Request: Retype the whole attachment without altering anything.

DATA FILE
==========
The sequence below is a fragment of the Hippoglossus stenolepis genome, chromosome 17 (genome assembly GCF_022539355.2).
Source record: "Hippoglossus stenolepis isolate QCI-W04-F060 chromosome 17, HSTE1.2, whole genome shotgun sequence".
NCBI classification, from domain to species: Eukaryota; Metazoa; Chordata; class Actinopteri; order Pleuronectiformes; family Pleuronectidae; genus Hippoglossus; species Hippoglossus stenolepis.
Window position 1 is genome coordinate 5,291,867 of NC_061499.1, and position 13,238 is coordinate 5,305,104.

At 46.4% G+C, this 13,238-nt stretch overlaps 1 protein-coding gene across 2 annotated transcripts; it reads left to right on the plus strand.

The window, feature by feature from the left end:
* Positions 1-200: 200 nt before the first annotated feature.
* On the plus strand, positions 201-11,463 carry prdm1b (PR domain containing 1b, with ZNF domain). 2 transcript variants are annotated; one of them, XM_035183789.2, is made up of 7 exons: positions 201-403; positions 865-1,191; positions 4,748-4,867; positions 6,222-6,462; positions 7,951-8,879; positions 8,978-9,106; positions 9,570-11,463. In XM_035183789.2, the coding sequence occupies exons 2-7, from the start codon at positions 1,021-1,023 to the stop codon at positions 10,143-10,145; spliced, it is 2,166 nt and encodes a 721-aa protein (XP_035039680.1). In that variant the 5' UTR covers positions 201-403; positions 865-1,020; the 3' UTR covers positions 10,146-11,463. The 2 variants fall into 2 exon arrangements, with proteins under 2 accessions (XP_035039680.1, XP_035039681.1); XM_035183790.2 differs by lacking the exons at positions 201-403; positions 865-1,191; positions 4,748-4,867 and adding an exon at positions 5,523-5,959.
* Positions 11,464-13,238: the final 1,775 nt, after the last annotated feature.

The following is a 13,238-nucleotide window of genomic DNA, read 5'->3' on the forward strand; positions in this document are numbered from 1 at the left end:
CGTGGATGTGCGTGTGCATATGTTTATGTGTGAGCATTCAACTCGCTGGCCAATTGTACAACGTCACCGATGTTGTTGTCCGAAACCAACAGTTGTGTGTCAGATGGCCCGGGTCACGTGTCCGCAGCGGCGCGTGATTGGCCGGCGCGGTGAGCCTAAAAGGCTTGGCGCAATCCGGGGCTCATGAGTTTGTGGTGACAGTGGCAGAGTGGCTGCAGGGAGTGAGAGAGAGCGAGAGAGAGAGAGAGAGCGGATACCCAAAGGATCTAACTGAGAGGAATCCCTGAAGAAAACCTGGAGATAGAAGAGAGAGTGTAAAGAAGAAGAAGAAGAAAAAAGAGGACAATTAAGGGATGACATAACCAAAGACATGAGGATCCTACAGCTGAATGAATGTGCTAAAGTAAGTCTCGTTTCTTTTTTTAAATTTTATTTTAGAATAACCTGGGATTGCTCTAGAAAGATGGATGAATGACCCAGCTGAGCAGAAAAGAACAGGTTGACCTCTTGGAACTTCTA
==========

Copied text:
The sequence below is a fragment of the Hippoglossus stenolepis genome, chromosome 17 (genome assembly GCF_022539355.2).
Source record: "Hippoglossus stenolepis isolate QCI-W04-F060 chromosome 17, HSTE1.2, whole genome shotgun sequence".
NCBI classification, from domain to species: Eukaryota; Metazoa; Chordata; class Actinopteri; order Pleuronectiformes; family Pleuronectidae; genus Hippoglossus; species Hippoglossus stenolepis.
Window position 1 is genome coordinate 5,291,867 of NC_061499.1, and position 13,238 is coordinate 5,305,104.

At 46.4% G+C, this 13,238-nt stretch overlaps 1 protein-coding gene across 2 annotated transcripts; it reads left to right on the plus strand.

The window, feature by feature from the left end:
* Positions 1-200: 200 nt before the first annotated feature.
* On the plus strand, positions 201-11,463 carry prdm1b (PR domain containing 1b, with ZNF domain). 2 transcript variants are annotated; one of them, XM_035183789.2, is made up of 7 exons: positions 201-403; positions 865-1,191; positions 4,748-4,867; positions 6,222-6,462; positions 7,951-8,879; positions 8,978-9,106; positions 9,570-11,463. In XM_035183789.2, the coding sequence occupies exons 2-7, from the start codon at positions 1,021-1,023 to the stop codon at positions 10,143-10,145; spliced, it is 2,166 nt and encodes a 721-aa protein (XP_035039680.1). In that variant the 5' UTR covers positions 201-403; positions 865-1,020; the 3' UTR covers positions 10,146-11,463. The 2 variants fall into 2 exon arrangements, with proteins under 2 accessions (XP_035039680.1, XP_035039681.1); XM_035183790.2 differs by lacking the exons at positions 201-403; positions 865-1,191; positions 4,748-4,867 and adding an exon at positions 5,523-5,959.
* Positions 11,464-13,238: the final 1,775 nt, after the last annotated feature.

The following is a 13,238-nucleotide window of genomic DNA, read 5'->3' on the forward strand; positions in this document are numbered from 1 at the left end:
CGTGGATGTGCGTGTGCATATGTTTATGTGTGAGCATTCAACTCGCTGGCCAATTGTACAACGTCACCGATGTTGTTGTCCGAAACCAACAGTTGTGTGTCAGATGGCCCGGGTCACGTGTCCGCAGCGGCGCGTGATTGGCCGGCGCGGTGAGCCTAAAAGGCTTGGCGCAATCCGGGGCTCATGAGTTTGTGGTGACAGTGGCAGAGTGGCTGCAGGGAGTGAGAGAGAGCGAGAGAGAGAGAGAGAGCGGATACCCAAAGGATCTAACTGAGAGGAATCCCTGAAGAAAACCTGGAGATAGAAGAGAGAGTGTAAAGAAGAAGAAGAAGAAAAAAGAGGACAATTAAGGGATGACATAACCAAAGACATGAGGATCCTACAGCTGAATGAATGTGCTAAAGTAAGTCTCGTTTCTTTTTTTAAATTTTATTTTAGAATAACCTGGGATTGCTCTAGAAAGATGGATGAATGACCCAGCTGAGCAGAAAAGAACAGGTTGACCTCTTGGAACTTCTA